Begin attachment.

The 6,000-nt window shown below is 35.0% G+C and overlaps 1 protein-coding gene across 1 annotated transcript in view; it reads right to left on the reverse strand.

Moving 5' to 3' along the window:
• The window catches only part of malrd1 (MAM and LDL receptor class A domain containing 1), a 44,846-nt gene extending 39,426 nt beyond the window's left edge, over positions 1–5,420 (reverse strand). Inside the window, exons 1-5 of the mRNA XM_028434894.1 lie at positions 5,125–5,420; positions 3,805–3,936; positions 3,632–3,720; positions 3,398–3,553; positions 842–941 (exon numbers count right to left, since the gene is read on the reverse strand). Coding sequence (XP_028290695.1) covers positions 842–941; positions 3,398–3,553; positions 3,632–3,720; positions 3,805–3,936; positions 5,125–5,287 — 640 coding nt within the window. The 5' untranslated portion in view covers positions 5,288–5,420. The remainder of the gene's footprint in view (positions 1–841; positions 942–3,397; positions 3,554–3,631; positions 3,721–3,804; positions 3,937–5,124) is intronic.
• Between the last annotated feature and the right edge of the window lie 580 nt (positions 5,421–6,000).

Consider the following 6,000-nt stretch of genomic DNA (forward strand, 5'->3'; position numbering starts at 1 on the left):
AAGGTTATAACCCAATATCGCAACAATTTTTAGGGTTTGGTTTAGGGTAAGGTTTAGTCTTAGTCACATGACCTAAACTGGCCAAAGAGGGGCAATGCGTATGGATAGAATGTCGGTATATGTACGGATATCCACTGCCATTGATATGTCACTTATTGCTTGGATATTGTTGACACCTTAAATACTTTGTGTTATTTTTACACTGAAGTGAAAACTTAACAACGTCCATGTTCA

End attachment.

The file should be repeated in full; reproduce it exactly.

The 6,000-nt window shown below is 35.0% G+C and overlaps 1 protein-coding gene across 1 annotated transcript in view; it reads right to left on the reverse strand.

Moving 5' to 3' along the window:
• The window catches only part of malrd1 (MAM and LDL receptor class A domain containing 1), a 44,846-nt gene extending 39,426 nt beyond the window's left edge, over positions 1–5,420 (reverse strand). Inside the window, exons 1-5 of the mRNA XM_028434894.1 lie at positions 5,125–5,420; positions 3,805–3,936; positions 3,632–3,720; positions 3,398–3,553; positions 842–941 (exon numbers count right to left, since the gene is read on the reverse strand). Coding sequence (XP_028290695.1) covers positions 842–941; positions 3,398–3,553; positions 3,632–3,720; positions 3,805–3,936; positions 5,125–5,287 — 640 coding nt within the window. The 5' untranslated portion in view covers positions 5,288–5,420. The remainder of the gene's footprint in view (positions 1–841; positions 942–3,397; positions 3,554–3,631; positions 3,721–3,804; positions 3,937–5,124) is intronic.
• Between the last annotated feature and the right edge of the window lie 580 nt (positions 5,421–6,000).

Consider the following 6,000-nt stretch of genomic DNA (forward strand, 5'->3'; position numbering starts at 1 on the left):
AAGGTTATAACCCAATATCGCAACAATTTTTAGGGTTTGGTTTAGGGTAAGGTTTAGTCTTAGTCACATGACCTAAACTGGCCAAAGAGGGGCAATGCGTATGGATAGAATGTCGGTATATGTACGGATATCCACTGCCATTGATATGTCACTTATTGCTTGGATATTGTTGACACCTTAAATACTTTGTGTTATTTTTACACTGAAGTGAAAACTTAACAACGTCCATGTTCA